5. Pay yourself first: It can be tough to prioritize saving over spending. To stay disciplined, set aside a portion of each paycheck for savings or investments before you allocate funds to other categories. Treat savings as a fixed expense and automate regular contributions to your savings accounts.

  6. Review and adjust regularly: Your income, life circumstances, and goals will change over time. Be sure to monitor your budget regularly and adjust as needed. 

Saving and investing

Here are some popular vehicles for storing extra funds and making that money work for you.

  • Emergency savings: Building an emergency fund should be a top priority, no matter what stage of life you’re in. Aim to have three to six months’ worth of living expenses socked away in a savings account. This will provide a financial safety net in case of unexpected events like job loss, medical emergencies, or major repairs. High-yield savings accounts offer competitive interest rates, which can help you earn money from your savings when they’re not in use. 

  • Checking accounts: Use this type of account for essential day-to-day transactions, such as paying bills and storing accessible cash. Most checking accounts come with debit cards and ATM access.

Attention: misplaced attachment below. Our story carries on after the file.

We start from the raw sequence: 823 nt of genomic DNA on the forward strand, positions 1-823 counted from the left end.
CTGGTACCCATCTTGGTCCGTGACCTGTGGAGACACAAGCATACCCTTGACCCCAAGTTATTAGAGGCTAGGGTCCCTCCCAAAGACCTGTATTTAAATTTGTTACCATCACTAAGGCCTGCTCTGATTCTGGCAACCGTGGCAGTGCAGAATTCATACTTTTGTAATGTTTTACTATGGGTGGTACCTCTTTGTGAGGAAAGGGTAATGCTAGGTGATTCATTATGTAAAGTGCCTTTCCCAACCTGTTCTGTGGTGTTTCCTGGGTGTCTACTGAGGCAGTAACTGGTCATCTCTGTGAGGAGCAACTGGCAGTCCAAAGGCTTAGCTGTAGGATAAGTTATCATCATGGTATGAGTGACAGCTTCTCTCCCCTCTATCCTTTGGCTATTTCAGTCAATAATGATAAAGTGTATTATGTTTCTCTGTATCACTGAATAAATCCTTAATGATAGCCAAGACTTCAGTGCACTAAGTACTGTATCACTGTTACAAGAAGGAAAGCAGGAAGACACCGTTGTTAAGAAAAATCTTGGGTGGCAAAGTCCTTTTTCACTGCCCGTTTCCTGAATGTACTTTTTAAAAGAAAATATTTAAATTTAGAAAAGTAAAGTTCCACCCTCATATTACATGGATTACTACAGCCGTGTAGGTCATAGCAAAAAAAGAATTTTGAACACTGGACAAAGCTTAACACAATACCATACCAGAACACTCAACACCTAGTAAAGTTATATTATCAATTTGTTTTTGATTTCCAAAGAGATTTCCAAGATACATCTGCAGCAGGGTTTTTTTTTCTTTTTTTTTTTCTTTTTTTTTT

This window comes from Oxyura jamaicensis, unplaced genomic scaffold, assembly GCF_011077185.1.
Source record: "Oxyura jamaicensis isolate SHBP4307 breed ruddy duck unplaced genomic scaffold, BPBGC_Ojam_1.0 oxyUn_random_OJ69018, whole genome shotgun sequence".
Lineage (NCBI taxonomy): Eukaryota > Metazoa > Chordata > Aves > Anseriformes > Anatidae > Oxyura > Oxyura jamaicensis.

• Savings accounts: This type of bank account allows you to set aside money for short-term financial goals. Unlike high-yield savings accounts, traditional savings accounts tend to earn only a nominal amount of interest.

  • Investment accounts: For long-term financial planning — such as building wealth or retirement savings — consider opening an investment account. Options include: 

    • Individual brokerage accounts

    • Employer-sponsored retirement plans like 401(k)s,

    • Individual retirement accounts, including traditional and Roth IRAs

  • College savings: A 529 college savings plan offers tax advantages and can be used to cover qualified education expenses, such as tuition, books, and room and board. 

  • Certificates of Deposit (CDs): CDs offer savers a fixed interest rate for locking their money into an account for a specific period of time. CDs generally offer higher interest rates than regular savings accounts, but may have penalties for early withdrawal. 

So, how much should you allocate toward each type of account? Here are some general guidelines:

  • Emergency savings: Aim to save three to six months’ of living expenses.